4 Reasons I’m Thinking of Buying Momo Stock

Shares of Momo (NASDAQ: MOMO) surged 27% last week, after the Chinese company’s first-quarter numbers crushed analyst estimates. Revenue rose 64% annually to $435 million, beating estimates by nearly $39 million. Its non-GAAP net earnings jumped 57% to $0.69 per ADS — topping expectations by $0.19. Momo also offered a rosy forecast for 51% to 55% sales growth for the second quarter.

I’ve been wary of Momo in the past, since its sales growth was cooling off from triple-digit levels; its live video streaming unit seemed vulnerable to rivals like YY; and it seemed prone to censorship. But in being cautious, I missed out on the stock’s 80% year-to-date rally.

Image source: Getty Images.

Today, I’ll take a fresh look at Momo’s growth metrics and discuss four reasons I think Momo might be a great growth play at today’s prices.

1. Growth in active and paid users

Momo’s core app allows users to find each other via their profiles and shared locations. It’s often called “China’s Tinder” due to its widespread use as a dating app. However, Momo’s introduction of a live video streaming platform, supported by revenue from ads and virtual gifts, was a game-changer after its introduction in early 2017.

Momo’s monthly active users (MAUs) rose 21% annually to 103.3 million during the first quarter, compared to 22% growth in the fourth quarter. Paying users across its live video platform, who purchase virtual gifts and other value-added services, rose 7% annually and 2% sequentially to 4.4 million. Its total paying users, which includes its live video platform and other value-added services, rose 16% annually to 8.1 million.

Momo’s paid user base still represents a small percentage of its MAUs, but it’s growing at a steady rate.

2. TanTan and Momo’s value-added services

In May, Momo closed its acquisition of rival dating app TanTan, also often dubbed “China’s Tinder”, in a deal worth almost $800 million. Unlike Momo’s app, TanTan is clearly a Tinder clone with the same left and right-swiping mechanics as its western counterpart. In fact, TanTan started paying Match royalties earlier this year after the it sued the start-up.

TanTan’s mobile app. Image source: Google Play.

TanTan has about 20 million MAUs, and it recently started monetizing its platform with value-added features like unlimited swipes. By absorbing TanTan, Momo can grow its MAUs while boosting its value-added services revenues to complement the growth of its live video revenue.

Last quarter, Momo’s live video revenue jumped 75% annually to $371.5 million, compared to 68% growth in the fourth quarter. Its value-added services climbed 62% to $37 million, compared to 54% growth in the fourth quarter.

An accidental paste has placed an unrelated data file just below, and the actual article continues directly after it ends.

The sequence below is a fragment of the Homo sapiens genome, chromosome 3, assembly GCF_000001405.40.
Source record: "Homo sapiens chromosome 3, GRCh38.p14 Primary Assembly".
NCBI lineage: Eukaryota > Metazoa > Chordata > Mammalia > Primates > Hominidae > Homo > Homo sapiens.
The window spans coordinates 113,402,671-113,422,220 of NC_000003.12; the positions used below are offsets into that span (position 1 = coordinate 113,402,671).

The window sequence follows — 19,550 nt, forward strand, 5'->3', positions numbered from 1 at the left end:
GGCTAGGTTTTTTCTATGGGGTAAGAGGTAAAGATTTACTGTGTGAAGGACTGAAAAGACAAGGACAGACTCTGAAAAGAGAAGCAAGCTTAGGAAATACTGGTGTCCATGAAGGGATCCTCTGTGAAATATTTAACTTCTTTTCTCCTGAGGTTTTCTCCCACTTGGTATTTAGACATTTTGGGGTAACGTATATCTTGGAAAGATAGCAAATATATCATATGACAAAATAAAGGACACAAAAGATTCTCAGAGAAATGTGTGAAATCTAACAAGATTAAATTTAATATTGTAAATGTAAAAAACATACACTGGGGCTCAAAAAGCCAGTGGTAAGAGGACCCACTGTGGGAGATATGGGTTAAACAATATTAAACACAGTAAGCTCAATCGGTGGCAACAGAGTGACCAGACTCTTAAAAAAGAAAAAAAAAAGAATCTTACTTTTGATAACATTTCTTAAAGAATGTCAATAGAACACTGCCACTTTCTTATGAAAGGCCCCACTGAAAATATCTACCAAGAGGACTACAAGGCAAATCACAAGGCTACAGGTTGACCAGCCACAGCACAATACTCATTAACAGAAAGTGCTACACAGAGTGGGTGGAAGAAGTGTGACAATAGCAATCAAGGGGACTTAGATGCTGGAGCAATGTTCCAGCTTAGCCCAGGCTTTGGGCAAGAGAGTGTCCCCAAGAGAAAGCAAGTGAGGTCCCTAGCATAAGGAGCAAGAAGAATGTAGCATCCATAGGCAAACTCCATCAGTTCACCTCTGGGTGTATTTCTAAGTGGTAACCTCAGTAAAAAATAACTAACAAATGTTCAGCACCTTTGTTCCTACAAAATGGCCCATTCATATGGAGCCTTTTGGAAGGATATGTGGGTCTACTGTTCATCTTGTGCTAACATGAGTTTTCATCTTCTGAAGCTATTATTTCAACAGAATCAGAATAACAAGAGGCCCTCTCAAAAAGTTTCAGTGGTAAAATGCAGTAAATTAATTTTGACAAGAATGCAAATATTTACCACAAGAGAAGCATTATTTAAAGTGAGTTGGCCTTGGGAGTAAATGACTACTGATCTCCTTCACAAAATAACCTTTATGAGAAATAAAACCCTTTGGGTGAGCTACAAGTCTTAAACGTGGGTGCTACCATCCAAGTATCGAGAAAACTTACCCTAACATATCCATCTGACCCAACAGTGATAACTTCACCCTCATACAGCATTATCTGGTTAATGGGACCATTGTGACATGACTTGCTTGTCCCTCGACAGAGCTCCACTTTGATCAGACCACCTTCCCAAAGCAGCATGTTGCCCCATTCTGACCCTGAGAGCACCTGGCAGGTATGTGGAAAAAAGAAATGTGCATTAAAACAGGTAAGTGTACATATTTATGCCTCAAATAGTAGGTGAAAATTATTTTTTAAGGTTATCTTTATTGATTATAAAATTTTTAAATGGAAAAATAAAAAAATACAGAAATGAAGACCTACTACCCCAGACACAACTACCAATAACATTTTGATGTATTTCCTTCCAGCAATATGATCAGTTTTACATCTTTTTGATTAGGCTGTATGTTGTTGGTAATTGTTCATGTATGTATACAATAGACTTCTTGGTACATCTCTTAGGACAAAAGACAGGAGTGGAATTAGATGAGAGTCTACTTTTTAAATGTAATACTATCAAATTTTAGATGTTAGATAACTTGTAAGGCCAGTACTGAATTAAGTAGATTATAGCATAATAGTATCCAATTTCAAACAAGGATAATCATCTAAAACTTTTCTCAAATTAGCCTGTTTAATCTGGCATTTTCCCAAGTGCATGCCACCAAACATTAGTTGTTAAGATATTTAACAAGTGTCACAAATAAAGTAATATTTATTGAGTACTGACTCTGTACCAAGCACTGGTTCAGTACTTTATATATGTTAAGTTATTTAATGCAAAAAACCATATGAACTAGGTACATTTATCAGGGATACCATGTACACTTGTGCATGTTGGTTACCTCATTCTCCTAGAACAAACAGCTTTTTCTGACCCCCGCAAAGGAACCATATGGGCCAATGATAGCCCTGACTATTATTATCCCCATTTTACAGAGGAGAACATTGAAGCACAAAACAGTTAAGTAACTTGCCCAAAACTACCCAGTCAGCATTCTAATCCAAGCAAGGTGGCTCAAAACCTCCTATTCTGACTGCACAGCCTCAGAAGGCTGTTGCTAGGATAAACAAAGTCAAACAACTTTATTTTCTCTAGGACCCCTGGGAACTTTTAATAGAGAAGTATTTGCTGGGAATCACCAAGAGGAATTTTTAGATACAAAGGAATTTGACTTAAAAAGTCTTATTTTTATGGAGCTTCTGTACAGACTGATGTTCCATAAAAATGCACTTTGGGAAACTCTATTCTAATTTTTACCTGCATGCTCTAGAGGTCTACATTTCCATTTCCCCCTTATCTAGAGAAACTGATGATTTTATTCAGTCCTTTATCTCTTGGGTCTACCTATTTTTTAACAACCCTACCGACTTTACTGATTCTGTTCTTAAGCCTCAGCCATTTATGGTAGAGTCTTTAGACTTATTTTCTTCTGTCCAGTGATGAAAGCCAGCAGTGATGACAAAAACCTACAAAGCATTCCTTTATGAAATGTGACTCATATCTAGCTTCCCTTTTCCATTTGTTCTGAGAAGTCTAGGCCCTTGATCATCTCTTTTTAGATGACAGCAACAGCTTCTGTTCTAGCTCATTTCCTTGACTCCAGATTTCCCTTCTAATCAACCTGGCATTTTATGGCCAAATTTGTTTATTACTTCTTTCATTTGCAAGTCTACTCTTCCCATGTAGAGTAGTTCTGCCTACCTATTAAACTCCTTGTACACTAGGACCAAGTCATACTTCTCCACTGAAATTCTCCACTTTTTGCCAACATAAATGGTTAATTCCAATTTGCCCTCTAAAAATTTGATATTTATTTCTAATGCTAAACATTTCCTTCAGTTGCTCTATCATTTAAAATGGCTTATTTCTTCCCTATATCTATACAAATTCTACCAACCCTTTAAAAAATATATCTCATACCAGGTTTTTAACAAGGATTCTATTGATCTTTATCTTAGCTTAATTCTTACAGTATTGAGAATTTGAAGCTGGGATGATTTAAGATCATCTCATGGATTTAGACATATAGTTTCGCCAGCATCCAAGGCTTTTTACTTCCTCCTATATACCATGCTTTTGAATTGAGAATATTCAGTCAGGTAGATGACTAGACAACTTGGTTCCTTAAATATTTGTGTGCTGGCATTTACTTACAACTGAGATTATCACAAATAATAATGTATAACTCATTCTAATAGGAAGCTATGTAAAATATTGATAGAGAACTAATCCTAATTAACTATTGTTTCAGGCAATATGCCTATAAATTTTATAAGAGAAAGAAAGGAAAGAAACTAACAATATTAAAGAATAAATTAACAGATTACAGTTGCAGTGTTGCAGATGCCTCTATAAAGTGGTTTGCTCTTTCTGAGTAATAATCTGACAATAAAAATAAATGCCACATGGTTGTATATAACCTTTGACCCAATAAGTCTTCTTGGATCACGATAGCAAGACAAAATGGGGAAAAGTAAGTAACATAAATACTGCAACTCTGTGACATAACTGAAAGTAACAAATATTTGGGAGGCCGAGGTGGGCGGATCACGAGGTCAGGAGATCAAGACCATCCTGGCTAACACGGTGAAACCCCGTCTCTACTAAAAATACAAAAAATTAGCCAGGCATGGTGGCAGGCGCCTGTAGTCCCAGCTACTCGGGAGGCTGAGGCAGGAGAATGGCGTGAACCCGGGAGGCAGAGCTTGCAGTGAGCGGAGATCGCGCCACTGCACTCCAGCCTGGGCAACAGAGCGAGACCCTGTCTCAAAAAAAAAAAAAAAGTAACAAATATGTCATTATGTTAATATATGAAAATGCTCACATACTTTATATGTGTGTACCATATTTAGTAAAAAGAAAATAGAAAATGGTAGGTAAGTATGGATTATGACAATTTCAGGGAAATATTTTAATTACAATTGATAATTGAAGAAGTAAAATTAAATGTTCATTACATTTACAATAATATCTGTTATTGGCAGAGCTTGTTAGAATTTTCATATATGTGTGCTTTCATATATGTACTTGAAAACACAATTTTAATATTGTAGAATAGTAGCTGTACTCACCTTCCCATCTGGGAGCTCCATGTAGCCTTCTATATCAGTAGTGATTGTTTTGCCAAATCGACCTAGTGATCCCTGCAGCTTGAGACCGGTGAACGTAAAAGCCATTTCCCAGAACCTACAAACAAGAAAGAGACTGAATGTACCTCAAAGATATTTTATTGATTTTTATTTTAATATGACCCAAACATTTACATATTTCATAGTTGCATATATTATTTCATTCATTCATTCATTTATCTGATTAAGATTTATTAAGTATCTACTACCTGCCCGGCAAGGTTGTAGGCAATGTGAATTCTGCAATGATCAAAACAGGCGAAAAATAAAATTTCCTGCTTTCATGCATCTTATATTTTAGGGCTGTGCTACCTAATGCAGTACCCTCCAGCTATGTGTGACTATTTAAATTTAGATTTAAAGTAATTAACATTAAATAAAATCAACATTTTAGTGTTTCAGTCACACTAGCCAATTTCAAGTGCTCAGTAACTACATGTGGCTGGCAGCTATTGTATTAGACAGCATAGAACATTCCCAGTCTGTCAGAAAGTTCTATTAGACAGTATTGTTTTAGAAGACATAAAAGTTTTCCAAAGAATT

But looking ahead, the integration of TanTan — which wasn’t included in Momo’s first-quarter results — should significantly boost its value-added services revenue over the next few quarters.

3. An expanding ecosystem

Momo is also expanding its ecosystem with new features — including group video chats, live audio chats, a karaoke feature, and integrations into its Werewolf audio-video social game.

Momo’s mobile app. Image source: Google Play.

At the end of 2017, it launched a new recommendation engine aimed at boosting social interactions across its platform.

Momo claims the AI-powered algorithm lifted total interactions by 20% sequentially during the fourth quarter and another 30% during the first quarter. That increased “stickiness” should keep Momo’s users locked in.

During the conference call, Momo CEO Tang Yan also stated that the average user time spent on the app “showed a slight uptick” from the fourth quarter and rose 16% on a year-over-year basis.

4. It’s ridiculously undervalued

Wall Street expects Momo’s revenue and non-GAAP earnings to rise 38% and 30%, respectively, this year. Most of those estimates probably haven’t been revised to include the acquisition of TanTan yet.

But at $45, Momo trades at less than 20x this year’s earnings and 16x next year’s figures. Those valuations seem cheap relative to those growth metrics. By comparison, Match trades at about 30x this year’s earnings, while the S&P 500 has a forward P/E of 17x.

I’m not pulling the trigger on Momo yet, since fears about escalating trade tensions between the U.S. and China could knock this stock down a few points. However, I’m keeping a close eye on Momo in 2018.

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Leo Sun has no position in any of the stocks mentioned. The Motley Fool recommends Match Group and Momo. The Motley Fool has a disclosure policy.

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